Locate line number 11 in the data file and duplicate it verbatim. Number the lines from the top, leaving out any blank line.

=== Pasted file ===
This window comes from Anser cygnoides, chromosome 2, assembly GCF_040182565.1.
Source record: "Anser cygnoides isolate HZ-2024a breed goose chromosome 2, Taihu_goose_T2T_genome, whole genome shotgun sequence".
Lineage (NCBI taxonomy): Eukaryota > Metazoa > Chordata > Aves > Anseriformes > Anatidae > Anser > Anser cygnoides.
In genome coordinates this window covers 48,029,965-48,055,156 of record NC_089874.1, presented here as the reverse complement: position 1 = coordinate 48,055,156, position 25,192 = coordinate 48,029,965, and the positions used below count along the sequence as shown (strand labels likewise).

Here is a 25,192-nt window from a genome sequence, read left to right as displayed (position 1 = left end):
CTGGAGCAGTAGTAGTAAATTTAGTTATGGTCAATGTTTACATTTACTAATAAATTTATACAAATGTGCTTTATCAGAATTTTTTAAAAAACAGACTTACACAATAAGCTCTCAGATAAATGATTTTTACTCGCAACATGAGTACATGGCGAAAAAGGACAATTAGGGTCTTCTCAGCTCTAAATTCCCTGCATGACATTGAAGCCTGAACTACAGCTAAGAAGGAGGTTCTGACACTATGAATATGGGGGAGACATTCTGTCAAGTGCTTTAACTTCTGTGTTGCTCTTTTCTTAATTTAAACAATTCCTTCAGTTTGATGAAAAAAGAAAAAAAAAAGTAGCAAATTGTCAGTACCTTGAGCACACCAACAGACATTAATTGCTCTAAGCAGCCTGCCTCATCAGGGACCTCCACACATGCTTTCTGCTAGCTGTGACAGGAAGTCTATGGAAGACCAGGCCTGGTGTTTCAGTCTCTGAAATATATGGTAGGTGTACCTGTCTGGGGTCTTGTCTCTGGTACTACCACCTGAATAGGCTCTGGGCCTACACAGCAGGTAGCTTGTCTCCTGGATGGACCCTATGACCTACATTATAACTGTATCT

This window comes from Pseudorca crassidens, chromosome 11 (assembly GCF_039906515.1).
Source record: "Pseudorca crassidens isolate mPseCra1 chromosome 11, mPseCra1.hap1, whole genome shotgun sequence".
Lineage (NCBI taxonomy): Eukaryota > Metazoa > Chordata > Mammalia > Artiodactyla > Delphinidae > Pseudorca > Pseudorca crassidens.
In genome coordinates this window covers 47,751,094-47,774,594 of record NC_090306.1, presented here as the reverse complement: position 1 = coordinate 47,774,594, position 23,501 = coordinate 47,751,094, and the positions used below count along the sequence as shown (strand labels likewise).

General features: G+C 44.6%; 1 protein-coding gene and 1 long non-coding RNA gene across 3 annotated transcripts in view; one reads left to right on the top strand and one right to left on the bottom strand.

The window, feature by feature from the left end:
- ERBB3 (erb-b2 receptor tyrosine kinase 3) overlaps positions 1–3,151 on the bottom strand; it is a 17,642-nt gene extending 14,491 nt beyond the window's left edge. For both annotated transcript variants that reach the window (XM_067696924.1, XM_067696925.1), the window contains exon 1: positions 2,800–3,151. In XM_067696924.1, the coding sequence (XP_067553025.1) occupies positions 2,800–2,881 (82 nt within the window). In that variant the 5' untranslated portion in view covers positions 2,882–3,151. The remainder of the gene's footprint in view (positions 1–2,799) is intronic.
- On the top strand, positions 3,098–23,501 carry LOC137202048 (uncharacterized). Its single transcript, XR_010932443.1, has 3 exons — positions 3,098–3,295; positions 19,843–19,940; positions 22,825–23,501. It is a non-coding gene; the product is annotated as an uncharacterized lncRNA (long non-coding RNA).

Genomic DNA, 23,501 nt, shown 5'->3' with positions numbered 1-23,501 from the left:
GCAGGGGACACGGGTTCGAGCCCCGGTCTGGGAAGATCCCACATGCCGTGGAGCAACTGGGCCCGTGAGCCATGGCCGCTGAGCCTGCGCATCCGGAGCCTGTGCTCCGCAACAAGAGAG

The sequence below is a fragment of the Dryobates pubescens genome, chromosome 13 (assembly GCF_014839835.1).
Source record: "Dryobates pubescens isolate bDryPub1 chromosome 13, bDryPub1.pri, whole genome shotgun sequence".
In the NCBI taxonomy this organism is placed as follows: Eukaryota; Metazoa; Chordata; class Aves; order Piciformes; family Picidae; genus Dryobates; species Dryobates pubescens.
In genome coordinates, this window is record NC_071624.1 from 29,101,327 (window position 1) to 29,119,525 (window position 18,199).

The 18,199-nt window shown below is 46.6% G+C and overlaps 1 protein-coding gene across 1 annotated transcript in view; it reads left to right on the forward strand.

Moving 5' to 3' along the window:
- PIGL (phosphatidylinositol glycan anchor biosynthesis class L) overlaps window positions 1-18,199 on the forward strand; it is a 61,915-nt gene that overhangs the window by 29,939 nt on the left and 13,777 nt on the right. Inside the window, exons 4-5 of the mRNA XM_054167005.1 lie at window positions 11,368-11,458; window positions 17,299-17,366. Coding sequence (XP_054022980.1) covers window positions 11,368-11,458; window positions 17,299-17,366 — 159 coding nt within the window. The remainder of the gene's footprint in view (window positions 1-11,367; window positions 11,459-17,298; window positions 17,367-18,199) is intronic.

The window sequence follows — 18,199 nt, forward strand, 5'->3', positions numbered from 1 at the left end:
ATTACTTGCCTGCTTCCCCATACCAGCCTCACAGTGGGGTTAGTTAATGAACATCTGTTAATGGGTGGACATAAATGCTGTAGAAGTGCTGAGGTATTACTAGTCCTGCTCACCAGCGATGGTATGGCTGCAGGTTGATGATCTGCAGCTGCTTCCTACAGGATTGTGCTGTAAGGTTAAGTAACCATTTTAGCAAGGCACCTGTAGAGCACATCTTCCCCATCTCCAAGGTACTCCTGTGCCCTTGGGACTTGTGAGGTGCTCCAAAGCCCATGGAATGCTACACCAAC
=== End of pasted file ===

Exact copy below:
General features: G+C 44.6%; 1 protein-coding gene and 1 long non-coding RNA gene across 3 annotated transcripts in view; one reads left to right on the top strand and one right to left on the bottom strand.